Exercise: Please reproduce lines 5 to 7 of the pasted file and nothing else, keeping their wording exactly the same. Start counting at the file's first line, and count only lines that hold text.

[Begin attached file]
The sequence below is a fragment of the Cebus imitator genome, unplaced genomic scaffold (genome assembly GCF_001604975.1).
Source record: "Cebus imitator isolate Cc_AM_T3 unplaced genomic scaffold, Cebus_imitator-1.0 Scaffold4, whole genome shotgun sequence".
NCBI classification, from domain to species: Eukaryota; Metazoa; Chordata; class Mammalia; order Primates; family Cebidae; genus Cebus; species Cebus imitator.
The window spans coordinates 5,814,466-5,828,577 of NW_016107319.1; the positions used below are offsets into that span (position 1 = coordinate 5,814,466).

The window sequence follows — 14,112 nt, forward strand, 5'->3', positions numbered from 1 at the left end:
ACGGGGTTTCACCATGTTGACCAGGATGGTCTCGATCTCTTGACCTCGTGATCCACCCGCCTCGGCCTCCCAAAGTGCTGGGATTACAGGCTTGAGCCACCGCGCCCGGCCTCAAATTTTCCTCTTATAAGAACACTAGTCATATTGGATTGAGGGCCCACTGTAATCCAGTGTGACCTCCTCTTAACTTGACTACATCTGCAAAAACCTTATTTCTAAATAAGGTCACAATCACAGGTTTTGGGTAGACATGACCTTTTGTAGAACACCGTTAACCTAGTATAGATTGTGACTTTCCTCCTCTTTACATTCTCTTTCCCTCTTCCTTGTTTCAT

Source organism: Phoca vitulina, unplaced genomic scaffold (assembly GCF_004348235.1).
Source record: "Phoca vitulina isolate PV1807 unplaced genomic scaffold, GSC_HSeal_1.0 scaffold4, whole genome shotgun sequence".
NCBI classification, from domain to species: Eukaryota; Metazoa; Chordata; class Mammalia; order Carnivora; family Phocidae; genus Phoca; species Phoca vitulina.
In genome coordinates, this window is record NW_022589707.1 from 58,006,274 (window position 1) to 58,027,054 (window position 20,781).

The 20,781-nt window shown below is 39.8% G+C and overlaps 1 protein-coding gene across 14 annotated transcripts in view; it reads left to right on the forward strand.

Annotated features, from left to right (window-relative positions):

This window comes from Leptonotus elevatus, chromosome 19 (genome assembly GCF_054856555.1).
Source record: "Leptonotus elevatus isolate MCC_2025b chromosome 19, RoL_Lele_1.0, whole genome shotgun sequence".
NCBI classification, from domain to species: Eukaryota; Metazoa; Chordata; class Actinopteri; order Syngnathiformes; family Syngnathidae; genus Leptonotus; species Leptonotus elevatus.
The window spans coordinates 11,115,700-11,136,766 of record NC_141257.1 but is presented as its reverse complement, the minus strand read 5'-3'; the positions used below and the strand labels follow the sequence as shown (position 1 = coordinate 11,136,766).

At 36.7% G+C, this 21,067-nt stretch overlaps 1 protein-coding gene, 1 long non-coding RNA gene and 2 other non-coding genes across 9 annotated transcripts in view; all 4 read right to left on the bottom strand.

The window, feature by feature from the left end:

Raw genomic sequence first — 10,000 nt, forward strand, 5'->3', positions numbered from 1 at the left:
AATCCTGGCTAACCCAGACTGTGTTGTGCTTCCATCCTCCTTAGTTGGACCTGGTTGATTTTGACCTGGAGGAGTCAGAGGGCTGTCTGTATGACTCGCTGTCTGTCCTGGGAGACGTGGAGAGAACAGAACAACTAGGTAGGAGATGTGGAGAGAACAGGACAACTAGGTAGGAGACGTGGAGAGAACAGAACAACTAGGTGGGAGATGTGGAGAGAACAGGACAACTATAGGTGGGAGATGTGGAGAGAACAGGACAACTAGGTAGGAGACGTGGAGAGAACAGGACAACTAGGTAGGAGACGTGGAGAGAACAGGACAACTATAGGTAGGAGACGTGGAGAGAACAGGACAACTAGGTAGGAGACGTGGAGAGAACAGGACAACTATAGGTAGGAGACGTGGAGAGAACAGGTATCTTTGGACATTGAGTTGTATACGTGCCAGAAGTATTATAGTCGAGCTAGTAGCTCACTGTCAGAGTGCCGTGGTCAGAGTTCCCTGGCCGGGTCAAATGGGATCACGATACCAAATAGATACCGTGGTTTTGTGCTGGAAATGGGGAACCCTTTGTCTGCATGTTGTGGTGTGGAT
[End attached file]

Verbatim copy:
The window sequence follows — 14,112 nt, forward strand, 5'->3', positions numbered from 1 at the left end:
ACGGGGTTTCACCATGTTGACCAGGATGGTCTCGATCTCTTGACCTCGTGATCCACCCGCCTCGGCCTCCCAAAGTGCTGGGATTACAGGCTTGAGCCACCGCGCCCGGCCTCAAATTTTCCTCTTATAAGAACACTAGTCATATTGGATTGAGGGCCCACTGTAATCCAGTGTGACCTCCTCTTAACTTGACTACATCTGCAAAAACCTTATTTCTAAATAAGGTCACAATCACAGGTTTTGGGTAGACATGACCTTTTGTAGAACACCGTTAACCTAGTATAGATTGTGACTTTCCTCCTCTTTACATTCTCTTTCCCTCTTCCTTGTTTCAT

Source organism: Phoca vitulina, unplaced genomic scaffold (assembly GCF_004348235.1).